3D animation adds zing to 'Enthiran' climaxCHENNAI: The city may soon be riven between the haves and the have-nots (those who get tickets for 'Enthiran' and those who don't), but on Saturday, director Shankar is charming, tired and lively all at the same time.
"Three years of hard work went into the making of 'Enthiran', and I am happy I have made a film which is for both the man in a Lexus and the layman," says Shankar. How can he be sure that the technicalities of a science film will reach a composite audience, we ask him bluntly. "I am depending on the story to do that, and audience in India today are neither the refined ones of Hollywood, nor are they green horns, when it comes to technical wizardry," he says.
The film is, however, loaded with special effects. "Barring three or four scenes and the songs, the entire film has plenty of special effects," says Shankar. He has opted for 'Light Stage', a technique adopted in the making of Benjamin Button' where 80 lights were used to capture a series of shots. "These are used by special effects team to deliver whatever a scene demands including human emotions," says Shankar. Animatronics (a kind of mechanical puppetry) and a never before attempted 3D animation in the climax are the other highs of 'Enthrian', says Shankar.
Storywise, it is about a robot, created in a scientist's lab and the consequences of its interface with society, Shankar tells you sitting beside the huge fish pond in his T Nagar office. The gently swimming fish, especially the one he had named 'machchakanni' which sadly perished recently, have been a source of comfort, inspiration and a vitamin tablet almost in the years that he chipped away refining and redefining the script of a film which he penned ten years ago.
The science fiction film was originally written with Kamal Haasan in mind. "I even did a photo shoot with him, and Preity Zinta was to be the heroine," he adds. The director and the actor both had other commitments. "Each time I picked up the film, worries over recouping the budget would rear its head," recalls Shankar, with a laugh. So he looked northwards, and he held talks with Shah Rukh Khan for a Hindi production with SRK as the hero. A couple of road blocks later, Shankar took another road, this time with Rajnikanth. "After the success of 'Sivaji - The Boss', I was convinced that Tamil film industry is ready for huge projects, and the film rolled on September 8," he says.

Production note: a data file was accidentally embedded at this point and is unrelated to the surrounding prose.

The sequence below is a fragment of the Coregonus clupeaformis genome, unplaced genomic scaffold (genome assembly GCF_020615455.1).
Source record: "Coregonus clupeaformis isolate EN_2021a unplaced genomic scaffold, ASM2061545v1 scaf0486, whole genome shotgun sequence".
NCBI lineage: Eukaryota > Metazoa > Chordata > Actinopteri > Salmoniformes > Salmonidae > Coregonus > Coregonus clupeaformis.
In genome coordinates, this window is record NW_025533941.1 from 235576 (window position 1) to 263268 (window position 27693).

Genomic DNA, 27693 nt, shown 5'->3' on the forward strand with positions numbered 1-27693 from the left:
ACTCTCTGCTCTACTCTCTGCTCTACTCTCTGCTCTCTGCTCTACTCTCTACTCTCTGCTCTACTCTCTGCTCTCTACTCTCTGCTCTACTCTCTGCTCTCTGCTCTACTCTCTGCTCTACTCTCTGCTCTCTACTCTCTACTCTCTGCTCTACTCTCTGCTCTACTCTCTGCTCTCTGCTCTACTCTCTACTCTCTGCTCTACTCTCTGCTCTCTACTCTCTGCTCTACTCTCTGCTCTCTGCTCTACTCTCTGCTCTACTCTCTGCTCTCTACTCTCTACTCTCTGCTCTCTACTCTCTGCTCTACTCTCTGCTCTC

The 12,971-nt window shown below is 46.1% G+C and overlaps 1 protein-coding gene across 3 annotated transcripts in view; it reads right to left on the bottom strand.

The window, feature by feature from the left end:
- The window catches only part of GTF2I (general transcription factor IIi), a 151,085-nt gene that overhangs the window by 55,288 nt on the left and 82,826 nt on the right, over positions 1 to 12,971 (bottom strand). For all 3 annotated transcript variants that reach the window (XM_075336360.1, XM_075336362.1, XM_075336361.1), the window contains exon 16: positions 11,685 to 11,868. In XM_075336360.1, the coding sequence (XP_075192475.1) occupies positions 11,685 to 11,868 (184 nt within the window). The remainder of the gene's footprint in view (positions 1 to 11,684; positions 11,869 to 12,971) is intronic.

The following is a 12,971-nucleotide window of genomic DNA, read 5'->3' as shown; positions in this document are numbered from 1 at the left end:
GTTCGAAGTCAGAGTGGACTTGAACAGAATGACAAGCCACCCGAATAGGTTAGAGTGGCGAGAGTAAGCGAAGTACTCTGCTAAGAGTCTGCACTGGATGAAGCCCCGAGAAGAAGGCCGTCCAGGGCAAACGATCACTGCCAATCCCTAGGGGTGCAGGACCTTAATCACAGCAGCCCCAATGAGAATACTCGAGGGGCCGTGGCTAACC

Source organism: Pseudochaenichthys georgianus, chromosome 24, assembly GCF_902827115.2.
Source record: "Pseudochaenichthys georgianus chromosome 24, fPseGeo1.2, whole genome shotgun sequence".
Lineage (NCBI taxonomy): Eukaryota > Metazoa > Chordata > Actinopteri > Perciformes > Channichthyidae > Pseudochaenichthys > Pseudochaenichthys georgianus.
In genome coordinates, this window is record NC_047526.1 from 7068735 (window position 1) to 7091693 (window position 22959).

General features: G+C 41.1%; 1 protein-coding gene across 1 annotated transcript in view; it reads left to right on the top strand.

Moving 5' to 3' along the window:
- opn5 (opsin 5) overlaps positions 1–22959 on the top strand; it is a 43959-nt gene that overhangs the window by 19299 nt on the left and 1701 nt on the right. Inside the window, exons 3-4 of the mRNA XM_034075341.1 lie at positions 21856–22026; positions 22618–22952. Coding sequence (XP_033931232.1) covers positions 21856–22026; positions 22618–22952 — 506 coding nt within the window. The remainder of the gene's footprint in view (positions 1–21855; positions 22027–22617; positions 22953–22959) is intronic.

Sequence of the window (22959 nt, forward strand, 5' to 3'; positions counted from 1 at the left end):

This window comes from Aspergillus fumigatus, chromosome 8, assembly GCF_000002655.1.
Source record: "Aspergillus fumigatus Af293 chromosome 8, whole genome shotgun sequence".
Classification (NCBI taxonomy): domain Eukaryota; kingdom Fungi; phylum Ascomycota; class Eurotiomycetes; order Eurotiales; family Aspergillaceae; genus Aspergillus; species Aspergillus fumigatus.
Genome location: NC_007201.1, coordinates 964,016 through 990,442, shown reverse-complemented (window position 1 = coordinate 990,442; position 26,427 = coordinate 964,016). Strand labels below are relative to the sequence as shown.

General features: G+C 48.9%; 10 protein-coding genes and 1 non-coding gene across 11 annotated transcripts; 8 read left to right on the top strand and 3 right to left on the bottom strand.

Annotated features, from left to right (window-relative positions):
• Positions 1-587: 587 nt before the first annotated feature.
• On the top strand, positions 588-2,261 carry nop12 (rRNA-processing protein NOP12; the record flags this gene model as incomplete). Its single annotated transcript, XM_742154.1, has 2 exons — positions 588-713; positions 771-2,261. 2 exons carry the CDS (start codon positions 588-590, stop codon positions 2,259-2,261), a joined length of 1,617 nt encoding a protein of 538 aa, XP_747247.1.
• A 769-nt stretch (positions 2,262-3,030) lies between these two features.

That was three years ago, but the mere thought of the scope of such a film stunned the industry. "The art department wondered how to execute what I demanded," he recalls with a laugh. And since the film is happening in the current time frame -- not futuristic -- in Chennai, the background score had to reflect people and characters of the present. "Without too much of synthesizers," he says quietly. Music director AR Rahman thought in tandem and a symphony orchestra went into play for the climax scene.
Making the film was akin to standing at the foot of Mt Everest. "Mind-blogging. So, I said, let's take one step at a time, and that worked," he adds. So, where does this film fit in his kitty?
"I have been clear that 'Enthiran' should not be cleaved into either of the Shankar genre' of films," he says. So it will be neither a Gentleman' reflecting social concerns, nor a Kaadhal' kind of love story, he says. "It is a film which will have a linear narration, with plenty of action, and far fewer dialogues," says Shankar. Rajni fans need not despair, there will be plenty of Rajni one-liners. "Only they won't be like a refrain," he says with a smile. And this is a film that everyone can relate to, it is not region-centric, says Shankar. "Go watch the film without expectations, and you will be stunned. Go with expectations and you will enjoy the film," he says with a huge smile.